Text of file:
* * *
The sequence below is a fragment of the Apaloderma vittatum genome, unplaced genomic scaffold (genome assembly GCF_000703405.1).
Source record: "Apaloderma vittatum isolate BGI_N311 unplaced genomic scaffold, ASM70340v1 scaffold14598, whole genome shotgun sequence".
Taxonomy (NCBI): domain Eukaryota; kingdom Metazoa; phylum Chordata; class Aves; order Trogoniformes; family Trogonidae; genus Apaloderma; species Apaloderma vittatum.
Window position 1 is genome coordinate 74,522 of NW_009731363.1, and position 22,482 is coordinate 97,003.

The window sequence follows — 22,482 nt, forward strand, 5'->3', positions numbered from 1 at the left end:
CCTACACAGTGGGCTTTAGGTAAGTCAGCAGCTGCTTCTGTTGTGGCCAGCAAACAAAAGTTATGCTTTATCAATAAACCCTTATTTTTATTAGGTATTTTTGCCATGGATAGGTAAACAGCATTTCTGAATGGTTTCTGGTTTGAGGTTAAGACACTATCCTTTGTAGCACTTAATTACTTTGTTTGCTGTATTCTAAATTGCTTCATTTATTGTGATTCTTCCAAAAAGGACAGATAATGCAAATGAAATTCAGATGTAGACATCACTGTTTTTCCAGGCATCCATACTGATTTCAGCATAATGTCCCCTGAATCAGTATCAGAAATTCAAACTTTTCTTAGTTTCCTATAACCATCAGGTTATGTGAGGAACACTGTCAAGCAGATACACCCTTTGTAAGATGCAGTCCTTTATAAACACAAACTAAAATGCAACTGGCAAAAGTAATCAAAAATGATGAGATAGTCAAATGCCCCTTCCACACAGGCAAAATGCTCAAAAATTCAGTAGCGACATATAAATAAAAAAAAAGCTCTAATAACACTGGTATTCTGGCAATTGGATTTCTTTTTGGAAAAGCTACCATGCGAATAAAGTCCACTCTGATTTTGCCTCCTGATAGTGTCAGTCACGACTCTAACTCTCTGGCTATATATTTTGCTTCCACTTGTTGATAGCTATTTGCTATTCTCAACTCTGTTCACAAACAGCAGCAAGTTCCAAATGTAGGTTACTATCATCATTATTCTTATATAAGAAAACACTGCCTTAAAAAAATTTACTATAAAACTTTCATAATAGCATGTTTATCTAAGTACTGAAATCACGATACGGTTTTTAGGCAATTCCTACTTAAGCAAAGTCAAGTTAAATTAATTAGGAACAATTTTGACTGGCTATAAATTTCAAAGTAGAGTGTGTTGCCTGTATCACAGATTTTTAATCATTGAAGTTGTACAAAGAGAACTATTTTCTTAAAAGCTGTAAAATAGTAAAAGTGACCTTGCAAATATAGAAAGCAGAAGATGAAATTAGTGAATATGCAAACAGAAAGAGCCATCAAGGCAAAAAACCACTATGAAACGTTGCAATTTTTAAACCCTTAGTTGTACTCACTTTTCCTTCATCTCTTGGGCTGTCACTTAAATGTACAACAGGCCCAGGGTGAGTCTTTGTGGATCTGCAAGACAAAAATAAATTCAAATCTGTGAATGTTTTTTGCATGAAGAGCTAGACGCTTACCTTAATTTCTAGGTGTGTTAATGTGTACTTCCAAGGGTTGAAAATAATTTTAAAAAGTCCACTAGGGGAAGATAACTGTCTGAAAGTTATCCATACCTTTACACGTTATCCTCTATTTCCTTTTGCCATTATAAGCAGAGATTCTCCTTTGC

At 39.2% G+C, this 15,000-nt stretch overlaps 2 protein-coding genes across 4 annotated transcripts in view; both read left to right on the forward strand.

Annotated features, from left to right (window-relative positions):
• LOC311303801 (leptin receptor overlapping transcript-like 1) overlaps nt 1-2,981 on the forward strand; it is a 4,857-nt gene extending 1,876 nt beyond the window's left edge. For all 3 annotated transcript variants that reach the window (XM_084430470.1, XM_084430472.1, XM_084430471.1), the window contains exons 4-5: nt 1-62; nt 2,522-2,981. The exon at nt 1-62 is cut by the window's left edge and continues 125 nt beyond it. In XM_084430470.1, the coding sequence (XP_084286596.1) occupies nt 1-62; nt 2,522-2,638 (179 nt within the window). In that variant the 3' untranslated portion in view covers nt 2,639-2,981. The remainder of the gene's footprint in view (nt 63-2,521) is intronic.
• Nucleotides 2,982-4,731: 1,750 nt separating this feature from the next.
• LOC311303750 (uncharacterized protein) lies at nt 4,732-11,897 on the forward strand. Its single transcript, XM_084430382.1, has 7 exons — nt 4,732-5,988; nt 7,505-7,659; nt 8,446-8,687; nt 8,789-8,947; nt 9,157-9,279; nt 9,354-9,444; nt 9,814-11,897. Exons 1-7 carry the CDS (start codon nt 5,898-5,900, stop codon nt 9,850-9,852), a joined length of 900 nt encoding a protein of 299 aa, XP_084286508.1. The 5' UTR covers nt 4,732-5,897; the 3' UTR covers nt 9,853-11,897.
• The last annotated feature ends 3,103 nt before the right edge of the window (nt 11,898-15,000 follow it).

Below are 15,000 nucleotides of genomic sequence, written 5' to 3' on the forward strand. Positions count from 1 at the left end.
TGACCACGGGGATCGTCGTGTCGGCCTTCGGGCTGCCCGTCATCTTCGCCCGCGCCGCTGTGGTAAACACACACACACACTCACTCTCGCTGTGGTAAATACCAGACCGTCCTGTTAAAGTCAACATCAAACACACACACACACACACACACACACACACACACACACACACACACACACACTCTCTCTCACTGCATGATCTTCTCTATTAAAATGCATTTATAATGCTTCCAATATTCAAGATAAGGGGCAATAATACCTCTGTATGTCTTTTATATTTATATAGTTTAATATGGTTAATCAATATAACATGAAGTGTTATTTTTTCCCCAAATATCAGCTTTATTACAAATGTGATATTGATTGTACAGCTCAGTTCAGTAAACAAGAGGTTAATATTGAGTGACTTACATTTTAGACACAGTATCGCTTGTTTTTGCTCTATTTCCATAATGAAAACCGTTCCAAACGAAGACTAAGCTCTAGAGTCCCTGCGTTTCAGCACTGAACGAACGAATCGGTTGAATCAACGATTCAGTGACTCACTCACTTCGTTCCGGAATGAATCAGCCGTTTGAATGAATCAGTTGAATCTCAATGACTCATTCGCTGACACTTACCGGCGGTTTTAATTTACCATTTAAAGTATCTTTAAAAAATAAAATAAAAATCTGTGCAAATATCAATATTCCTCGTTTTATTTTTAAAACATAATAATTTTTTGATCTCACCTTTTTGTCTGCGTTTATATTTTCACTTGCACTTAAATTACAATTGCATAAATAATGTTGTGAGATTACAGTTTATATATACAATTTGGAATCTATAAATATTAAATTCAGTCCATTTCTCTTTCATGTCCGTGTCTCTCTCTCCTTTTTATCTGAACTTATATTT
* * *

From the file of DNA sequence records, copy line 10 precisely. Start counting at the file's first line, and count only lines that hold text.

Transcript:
• Nucleotides 2,982-4,731: 1,750 nt separating this feature from the next.